Perhaps years hence

Back in 2013, the editors of The News & Observer using their house brand of economics were confident that Republican economic reforms would fail. Even though those reforms to taxes, unemployment benefits, and regulatory burdens were empirically sound, the editors thought they were so obviously destined to fail that they sneered:

Perhaps years hence, North Carolina will be thriving economically, and credit will belong to these stout Republicans who persevered in their faith that Keynesian economics is wrong, that Obamacare is evil, that unemployment assistance fosters unemployment and that, on the third or fourth try, trickle-down tax cuts for the rich really will trickle down to everyone else. — Editorial board, The News & Observer, August 22, 2013

One “year hence,” the state was showing signs of an impressive recovery. The state was experiencing “one of the nation’s largest improvements in labor-market performance and overall economic growth.” Would the N&O’s editors rethink?

No. Instead, they said the tax cuts had created an “artificial crisis” and declared outright that

there is no clear evidence that the tax cuts are stimulating the state economy. The unemployment rate has dropped along with the rest of the nation, but much of the drop reflects a reduced labor force. Lately, the state unemployment rate has crept up as more unemployed people have resumed a search for work as the national economy improves. — Editorial board, The News & Observer, July 5, 2014

In the winter of 2014-15, the editors felt validated by early budget projections of a shortfall ranging between $200 million to $1 billion. Why wait for the actual numbers? Editorial page editor Ned Barnett pounced:

The main effect of Republican tax cuts has been to starve a state budget already lean from years of recession-induced austerity. … Tightening government spending while the economy is trying to come back has stymied the recovery in North Carolina. Last year, public sector payrolls shrank, led by a 3.8 percent drop in the state government workforce. How can the state’s government be shedding jobs as its population is growing? It does so by ignoring the state’s needs. …

North Carolina hasn’t just stopped moving forward, it has stopped keeping up. It’s sliding backward, losing ground. And its people are, too.

What’s so discouraging about this reversal is that it’s self-inflicted and unacknowledged by those responsible. As the General Assembly returned to session this month, Republican leaders showed not a whit of concern about the revenue shortfall or a doubt about their scorched-earth approach to state funding or any sign of listening to those who say the state should do more. …

The question is, how much damage will be done before Republicans are forced to look past their illusions and see the real state of North Carolina? — The News & Observer, January 31, 2015

Turns out, that year ended up with a budget surplus of $860 million. That was about two “years hence.” It was also the first in a series of budget surpluses — and these revenue collections set off built-in triggers for further tax cuts.

Fast forward to the present day. North Carolina is considered a national model for tax reform.

And the same editors, so confident four years ago that the state would not be thriving economically that they sardonically suggested they’d credit Republicans if it were? Well, they’re still not doing that. They’re now writing pieces telling what Republicans should be doing with yet another surplus of state revenue, and it better not be tax cuts because They. Don’t. Work!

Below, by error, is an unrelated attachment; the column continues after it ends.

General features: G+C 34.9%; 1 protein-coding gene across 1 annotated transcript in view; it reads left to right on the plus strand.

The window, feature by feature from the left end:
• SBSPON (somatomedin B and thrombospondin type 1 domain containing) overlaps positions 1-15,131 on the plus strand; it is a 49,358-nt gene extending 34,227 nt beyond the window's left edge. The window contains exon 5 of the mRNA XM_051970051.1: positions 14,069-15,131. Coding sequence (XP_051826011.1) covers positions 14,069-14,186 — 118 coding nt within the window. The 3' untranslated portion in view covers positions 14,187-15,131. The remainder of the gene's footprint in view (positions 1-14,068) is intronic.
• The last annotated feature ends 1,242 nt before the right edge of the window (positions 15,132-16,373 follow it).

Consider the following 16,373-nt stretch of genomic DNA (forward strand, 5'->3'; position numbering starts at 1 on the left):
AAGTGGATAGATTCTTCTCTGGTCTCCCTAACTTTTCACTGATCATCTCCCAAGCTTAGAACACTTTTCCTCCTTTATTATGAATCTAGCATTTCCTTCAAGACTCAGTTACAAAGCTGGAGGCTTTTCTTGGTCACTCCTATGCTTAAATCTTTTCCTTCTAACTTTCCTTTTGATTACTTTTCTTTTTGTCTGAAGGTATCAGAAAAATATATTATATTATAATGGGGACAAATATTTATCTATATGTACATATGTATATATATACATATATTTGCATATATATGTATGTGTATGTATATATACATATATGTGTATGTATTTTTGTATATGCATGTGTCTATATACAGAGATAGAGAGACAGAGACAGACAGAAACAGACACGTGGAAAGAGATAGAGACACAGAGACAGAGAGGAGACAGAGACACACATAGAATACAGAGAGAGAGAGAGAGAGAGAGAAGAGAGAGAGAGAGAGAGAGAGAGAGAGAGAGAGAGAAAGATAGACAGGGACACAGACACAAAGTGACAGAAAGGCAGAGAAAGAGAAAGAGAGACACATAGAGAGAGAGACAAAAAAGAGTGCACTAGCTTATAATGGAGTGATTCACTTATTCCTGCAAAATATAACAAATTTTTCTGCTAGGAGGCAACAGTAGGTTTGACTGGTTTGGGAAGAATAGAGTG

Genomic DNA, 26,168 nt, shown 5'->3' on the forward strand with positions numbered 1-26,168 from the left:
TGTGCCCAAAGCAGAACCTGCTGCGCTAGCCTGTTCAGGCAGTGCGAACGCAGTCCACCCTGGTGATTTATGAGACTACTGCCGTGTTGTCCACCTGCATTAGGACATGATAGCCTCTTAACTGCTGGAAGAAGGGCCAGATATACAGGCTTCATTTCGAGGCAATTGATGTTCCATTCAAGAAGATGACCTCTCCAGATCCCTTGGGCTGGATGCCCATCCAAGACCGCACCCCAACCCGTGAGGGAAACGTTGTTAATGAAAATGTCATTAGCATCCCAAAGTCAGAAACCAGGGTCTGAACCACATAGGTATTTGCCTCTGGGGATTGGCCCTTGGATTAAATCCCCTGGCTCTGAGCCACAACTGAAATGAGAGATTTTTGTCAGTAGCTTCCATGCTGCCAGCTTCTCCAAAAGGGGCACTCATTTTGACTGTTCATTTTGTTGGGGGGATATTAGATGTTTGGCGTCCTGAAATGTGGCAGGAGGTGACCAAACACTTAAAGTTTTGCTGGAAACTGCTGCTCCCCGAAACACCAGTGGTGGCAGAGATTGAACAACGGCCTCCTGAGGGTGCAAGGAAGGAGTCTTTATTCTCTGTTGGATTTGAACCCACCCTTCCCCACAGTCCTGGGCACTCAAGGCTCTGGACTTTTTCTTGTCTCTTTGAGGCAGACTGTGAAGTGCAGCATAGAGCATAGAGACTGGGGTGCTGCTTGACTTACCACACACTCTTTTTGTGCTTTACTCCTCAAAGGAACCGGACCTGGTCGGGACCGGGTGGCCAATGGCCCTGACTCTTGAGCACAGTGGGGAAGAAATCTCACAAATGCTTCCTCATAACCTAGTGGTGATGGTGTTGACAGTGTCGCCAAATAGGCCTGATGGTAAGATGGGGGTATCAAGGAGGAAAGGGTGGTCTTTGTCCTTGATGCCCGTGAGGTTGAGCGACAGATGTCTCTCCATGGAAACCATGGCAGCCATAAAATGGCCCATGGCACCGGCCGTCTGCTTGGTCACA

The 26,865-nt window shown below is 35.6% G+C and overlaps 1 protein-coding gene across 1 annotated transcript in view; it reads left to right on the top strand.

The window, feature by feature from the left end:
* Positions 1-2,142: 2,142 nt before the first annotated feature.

Get a load of this, written four “years hence”:

North Carolina’s projected budget surplus now has grown to $580.5 million, up from $552.5 million. The news ought to encourage some great ideas and broader horizons from legislative leaders – more money for public education, perhaps a guarantee of more than one year for arts and music and physical education programs, bonuses for teachers, boosts for community colleges, investment in programs at the local level that help disadvantaged families.

Instead, Republicans in charge speak mainly of tax cuts for business and the “middle class,” but that middle class terminology is often deceptive. Most GOP tax cuts help the wealthy more than they do the middle class, of course, and the business tax cuts already have been excessive in a state that has long ranked one of the most accommodating for business. — Editorial board, The News & Observer, May 8, 2017

Republicans did a thing we said absolutely could not lead to good stuff. We’ve had good stuff for four years running now. It’s outrageous Republicans keep wanting to do the thing. We need good stuff, not the thing!

The funny thing about the thing is, the N&O is very much in favor of corporate tax cuts if they get to choose to give it to only some corporations and call it “tax incentives.”

There’s a bonus insanity ensconced in the middle of this piece:

But when news of the surplus and then the revised, larger surplus broke, Senate President Pro Tem Phil Berger, architect of things like HB2, responded to Democratic calls for using the money to help schools and families hit hard by Hurricane Matthew by saying: “While Gov. Roy Cooper thinks politicians know best how to spend your hard-earned money, we believe you know what’s best for your family and your bank account.”

That statement insults the intelligence of every citizen in North Carolina …

“Perhaps years hence,” I’ll understand how it insults people’s intelligence to acknowledge they know what’s best for their own families.

Jon Sanders / Research Editor and Senior Fellow, Regulatory Studies

Jon Sanders studies regulatory policy, a veritable kudzu of invasive government and unintended consequences. As director of regulatory studies at the John Locke Foundation, Jo...